My Introductory Comments:
Welcome to the book of Ruth! In the midst of the wars, violence and anarchy during the times of the judges, most Israelites are primarily concerned about eking out a living. As a despised foreigner, Ruth took great risks emigrating to the Promised Land. She was even more vulnerable as a poor, single woman working in the dangerous harvest fields. As alluded to in Dave’s post, God’s redeeming work and love through relationships is evident – between Boaz and Ruth, between the Lord and Israel, and between Christ and humanity. To continue reading Dave’s post, click the “Read More” link above.
We have reason to wonder if God’s Death-to-Life Project is failing.
In a comment on my post “god Cycle,” Darrell characterized the book of Judges as “ugly,” and he’s right. God’s plan was that Israel would shine – that He would shine in Israel. Instead, for the few hundred years covered by the book of Judges, Israel is dull, dark, and cold.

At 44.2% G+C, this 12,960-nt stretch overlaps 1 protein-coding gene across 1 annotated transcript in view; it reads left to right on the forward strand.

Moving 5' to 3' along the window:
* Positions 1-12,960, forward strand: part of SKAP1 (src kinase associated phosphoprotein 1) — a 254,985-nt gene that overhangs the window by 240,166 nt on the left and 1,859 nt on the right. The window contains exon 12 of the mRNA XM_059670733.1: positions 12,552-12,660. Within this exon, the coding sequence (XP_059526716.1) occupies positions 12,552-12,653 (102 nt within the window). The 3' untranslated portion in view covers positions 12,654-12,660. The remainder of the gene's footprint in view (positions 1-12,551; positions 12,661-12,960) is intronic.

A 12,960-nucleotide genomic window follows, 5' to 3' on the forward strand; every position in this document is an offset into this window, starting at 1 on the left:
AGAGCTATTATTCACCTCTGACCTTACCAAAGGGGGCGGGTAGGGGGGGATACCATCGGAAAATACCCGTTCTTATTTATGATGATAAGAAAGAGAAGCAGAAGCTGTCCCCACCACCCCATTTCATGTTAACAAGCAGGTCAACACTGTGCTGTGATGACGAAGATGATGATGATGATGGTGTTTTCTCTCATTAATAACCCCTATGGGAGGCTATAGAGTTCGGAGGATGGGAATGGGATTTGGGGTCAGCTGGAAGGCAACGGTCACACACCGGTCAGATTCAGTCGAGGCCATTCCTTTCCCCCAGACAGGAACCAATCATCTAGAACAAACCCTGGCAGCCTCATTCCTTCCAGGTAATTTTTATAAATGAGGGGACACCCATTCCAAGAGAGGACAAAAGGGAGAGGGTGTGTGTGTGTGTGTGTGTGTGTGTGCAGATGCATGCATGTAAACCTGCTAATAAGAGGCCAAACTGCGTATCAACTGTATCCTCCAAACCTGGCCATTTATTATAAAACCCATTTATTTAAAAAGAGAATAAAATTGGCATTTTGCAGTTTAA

Leave the book of Judges.
Turn the page to the book of Ruth, and read,
In the days when the judges ruled. . . .
Not a promising start.
However, during this miserable stretch of time when the Israelites take only brief breaks from their blatant infidelity to God, a foreign woman enters the story humbly.
When facing a crucial decision, she tells her Jewish mother-in-law, “Don’t urge me to leave you or turn back from you. Where you go I will…
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